Home' Trinidad and Tobago Guardian : January 31st 2014 Contents A39
Friday, January 31, 2014 www.guardian.co.tt Guardian
TRINIDAD & TOBAGO
LIQUOR LICENCES ACT CH. 84 NO. 10
MAGISTERIAL DISTRICT OF SIPARIA
NOTICE is hereby given that the Licensing Committee for the
County of St. Patrick East, Siparia-Erin district has appointed
as the day, hour and
place which the a Session will be held for the granting of certifi-
cates for the issue of new licence for the period 1st April 2014 to
31st March 2015.
In pursuance of the Liquor Licences Act. 84:10.
1. All applications foe
must be in triplicate on
the prescribed forms and accompanied by an approved plan for
the premises sought to be Licensed together with the
prescribed fee of forty dollars ($40.00) and should reach the
secretary, Licensing Committee Siparia Magistrates' Court on
or before Wednesday 19th February, 2014.
2. All applications for RENEWAL LICENCES should reach the
Secretary, Licensing Committee Siparia Magistrates' Court on
Dated at Siparia Magistrates' Court this
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BUENOS AIRES---Consumer prices are soaring, the
treasury is running low on foreign currency and the
peso has had its sharpest slide in 12 years. Instead
of rioting, though, Argentines are falling back on
tried and true survival skills to cope with the tur-
Inflation is at about 30 per cent and there s been
a 15 per cent drop in the peso s value against the US
dollar over a few days. But Argentina has gone through
five much more dire economic times since the 1930s.
So some Argentines are hoarding dollars, while
others stockpile goods or plow their savings into real
More people ride bikes now following recent increases
in public transportation fares. They eat less at restaurants
and cook at home. They buy cheap, pirated DVD copies
of the latest films rather than go to the cinema.
Sofia Basualdo, a 43-year-old geography teacher,
responded to growing inflation with a shopping spree
to beat further price rises.
"I might pay one peso for a product today, but next
week I ll likely have to pay two pesos," Basualdo said
as she left a Buenos Aires supermarket pushing a
shopping cart filled to the brim. "In this country, when
you start smelling inflation it s best to buy and save."
Many Argentines note that the current economic
woes are not as bad as Argentina s financial collapse
in 2001-2002. Unemployment remains relatively low,
and many people benefit from government handouts.
Yet they worry the country may be at a tipping point.
"People are adopting defensive measures to survive,"
said Jorge Raventos, a political analyst and former
spokesman for Argentina s foreign relations ministry.
"People endure this by zig-zagging along, but it s hard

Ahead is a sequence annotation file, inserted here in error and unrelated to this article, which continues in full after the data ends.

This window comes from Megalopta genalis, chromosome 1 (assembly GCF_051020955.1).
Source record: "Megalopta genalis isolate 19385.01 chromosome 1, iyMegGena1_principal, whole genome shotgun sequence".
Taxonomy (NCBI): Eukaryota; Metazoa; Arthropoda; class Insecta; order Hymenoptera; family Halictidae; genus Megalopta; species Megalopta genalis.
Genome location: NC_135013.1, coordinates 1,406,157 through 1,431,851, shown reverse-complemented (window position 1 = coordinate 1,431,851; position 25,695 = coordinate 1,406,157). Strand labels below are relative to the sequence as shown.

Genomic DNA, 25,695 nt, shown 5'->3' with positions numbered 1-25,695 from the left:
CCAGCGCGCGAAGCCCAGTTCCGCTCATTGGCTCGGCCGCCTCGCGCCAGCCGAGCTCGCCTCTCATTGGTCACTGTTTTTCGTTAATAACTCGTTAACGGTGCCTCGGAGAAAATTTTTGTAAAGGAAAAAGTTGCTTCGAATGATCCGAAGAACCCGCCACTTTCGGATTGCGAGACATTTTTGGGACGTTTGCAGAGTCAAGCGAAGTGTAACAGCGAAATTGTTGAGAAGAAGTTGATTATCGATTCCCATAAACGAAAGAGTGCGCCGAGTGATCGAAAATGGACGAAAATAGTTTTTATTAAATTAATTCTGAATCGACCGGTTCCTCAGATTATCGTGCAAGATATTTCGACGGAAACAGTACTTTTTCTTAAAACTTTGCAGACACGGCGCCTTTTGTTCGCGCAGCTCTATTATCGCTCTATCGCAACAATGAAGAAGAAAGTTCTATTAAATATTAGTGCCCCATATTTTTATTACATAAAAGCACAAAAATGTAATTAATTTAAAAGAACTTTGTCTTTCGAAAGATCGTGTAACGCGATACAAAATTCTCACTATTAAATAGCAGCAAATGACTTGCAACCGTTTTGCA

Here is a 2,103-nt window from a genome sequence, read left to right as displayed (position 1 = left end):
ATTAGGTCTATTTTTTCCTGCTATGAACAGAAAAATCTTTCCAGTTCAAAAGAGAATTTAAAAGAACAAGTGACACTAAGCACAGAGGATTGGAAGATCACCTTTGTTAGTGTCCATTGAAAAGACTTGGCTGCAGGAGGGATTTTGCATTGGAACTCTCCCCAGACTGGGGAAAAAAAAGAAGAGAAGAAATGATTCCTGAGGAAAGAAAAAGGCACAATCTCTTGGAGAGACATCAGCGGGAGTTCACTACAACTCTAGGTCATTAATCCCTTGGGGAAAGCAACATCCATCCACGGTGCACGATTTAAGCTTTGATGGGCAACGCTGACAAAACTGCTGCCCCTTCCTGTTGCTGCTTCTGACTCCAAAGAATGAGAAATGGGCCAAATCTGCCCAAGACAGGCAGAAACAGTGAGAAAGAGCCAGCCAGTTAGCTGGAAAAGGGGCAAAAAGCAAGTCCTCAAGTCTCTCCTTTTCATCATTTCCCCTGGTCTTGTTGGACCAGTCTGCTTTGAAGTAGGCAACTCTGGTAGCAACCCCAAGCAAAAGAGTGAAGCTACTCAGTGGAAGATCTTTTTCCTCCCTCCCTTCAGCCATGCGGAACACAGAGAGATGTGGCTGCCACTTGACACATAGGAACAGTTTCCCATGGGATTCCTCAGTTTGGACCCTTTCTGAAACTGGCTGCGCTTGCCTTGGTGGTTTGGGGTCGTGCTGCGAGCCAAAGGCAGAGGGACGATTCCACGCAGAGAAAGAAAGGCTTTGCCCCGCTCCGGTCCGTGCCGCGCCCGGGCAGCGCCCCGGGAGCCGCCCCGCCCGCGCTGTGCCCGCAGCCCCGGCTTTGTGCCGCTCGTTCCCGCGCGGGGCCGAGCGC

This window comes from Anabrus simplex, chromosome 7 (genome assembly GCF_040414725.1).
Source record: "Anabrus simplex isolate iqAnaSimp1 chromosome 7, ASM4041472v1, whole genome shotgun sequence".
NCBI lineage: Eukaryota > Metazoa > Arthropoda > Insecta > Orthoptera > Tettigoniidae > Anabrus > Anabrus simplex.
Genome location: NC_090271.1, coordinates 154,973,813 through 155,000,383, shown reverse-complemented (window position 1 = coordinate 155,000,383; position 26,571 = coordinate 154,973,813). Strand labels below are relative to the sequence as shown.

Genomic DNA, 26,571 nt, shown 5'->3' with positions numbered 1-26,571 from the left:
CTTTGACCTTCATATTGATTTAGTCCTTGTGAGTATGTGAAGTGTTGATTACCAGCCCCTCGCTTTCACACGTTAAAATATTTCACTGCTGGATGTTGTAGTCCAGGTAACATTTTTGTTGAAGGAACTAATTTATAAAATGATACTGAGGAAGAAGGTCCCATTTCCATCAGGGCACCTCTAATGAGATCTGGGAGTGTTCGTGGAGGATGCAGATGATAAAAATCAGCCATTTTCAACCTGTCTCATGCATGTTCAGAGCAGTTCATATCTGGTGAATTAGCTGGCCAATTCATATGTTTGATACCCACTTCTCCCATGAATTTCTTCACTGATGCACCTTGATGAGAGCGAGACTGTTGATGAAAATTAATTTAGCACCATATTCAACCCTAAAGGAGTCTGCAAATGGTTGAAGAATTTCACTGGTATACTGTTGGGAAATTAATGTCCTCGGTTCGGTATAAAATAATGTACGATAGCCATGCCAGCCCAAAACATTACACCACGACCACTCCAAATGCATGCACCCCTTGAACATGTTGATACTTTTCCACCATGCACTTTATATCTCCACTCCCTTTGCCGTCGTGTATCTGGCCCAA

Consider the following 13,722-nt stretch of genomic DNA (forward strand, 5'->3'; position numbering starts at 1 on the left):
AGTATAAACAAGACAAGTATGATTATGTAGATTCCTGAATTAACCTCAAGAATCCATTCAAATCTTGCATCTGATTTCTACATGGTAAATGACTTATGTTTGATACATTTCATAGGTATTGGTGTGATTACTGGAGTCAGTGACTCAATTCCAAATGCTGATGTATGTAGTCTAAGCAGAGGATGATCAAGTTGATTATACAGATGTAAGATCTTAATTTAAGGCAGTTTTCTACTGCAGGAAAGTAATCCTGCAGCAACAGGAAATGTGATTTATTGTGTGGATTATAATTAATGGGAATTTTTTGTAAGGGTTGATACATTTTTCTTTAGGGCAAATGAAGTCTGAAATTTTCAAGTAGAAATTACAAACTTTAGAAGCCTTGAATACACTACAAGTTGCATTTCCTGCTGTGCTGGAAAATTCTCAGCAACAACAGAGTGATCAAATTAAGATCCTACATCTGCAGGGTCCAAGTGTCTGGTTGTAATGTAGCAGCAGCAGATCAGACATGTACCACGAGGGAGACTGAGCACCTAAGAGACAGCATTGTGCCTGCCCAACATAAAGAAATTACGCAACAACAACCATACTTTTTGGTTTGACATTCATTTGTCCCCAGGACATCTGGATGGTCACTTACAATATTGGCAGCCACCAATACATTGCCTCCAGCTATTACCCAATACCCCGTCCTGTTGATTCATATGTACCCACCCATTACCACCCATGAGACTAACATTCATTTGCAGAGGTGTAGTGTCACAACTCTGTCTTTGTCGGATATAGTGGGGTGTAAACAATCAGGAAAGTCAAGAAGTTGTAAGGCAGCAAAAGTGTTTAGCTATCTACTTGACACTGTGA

to know how much they can take before they explode."
Although it is exceedingly difficult because of strict
regulations, some people and businesses have succeeded
in past years in sending their dollars out of Argentina
as a hedge against inflation. Then deputy economy
minister Axel Kiciloff last year estimated Argentine
individuals and companies had socked away up to
$200 billion in undeclared currency outside the coun-
try.But like most people, Carlos Partcha, an 80-year-
old retired journalist, has taken the simpler measure
of buying US dollars and stashing them under his
mattress---as he has done for more than a decade.
For several years, Argentina enjoyed annual growth
of seven per cent fuelled by the high prices foreigners
paid for the country s soybeans and other agricultural
commodities. But now, Argentina suffers from a short-
age of dollars, one of the world s highest inflation rates
and an inability to tap into global credit markets because
of its debt default.
Argentina s economy this year is expected to expand
by no more than 1.5 per cent, mainly because of lower
commodity prices and waning demand from China
for its agricultural goods. The government s policy of
nationalising private firms has also spooked investors.
Inflation estimated last year at 28 per cent and pro-
jected to be even higher in 2014, forces rounds of wage
and price negotiations. Hugo Moyano, one of Argenti-
na s most powerful union leaders, recently said inflation
is "eating up salaries" and "must be corrected and
Amid fears of even higher inflation, Argentines are
seeking to protect their wealth by buying cars and real
People wait in line for their turn to buy fruit and
vegetables at a market in Buenos Aires,
Argentina, Wednesday. The market is organised
by the city's municipal government and offers
consumers lower food prices. AP PHOTO
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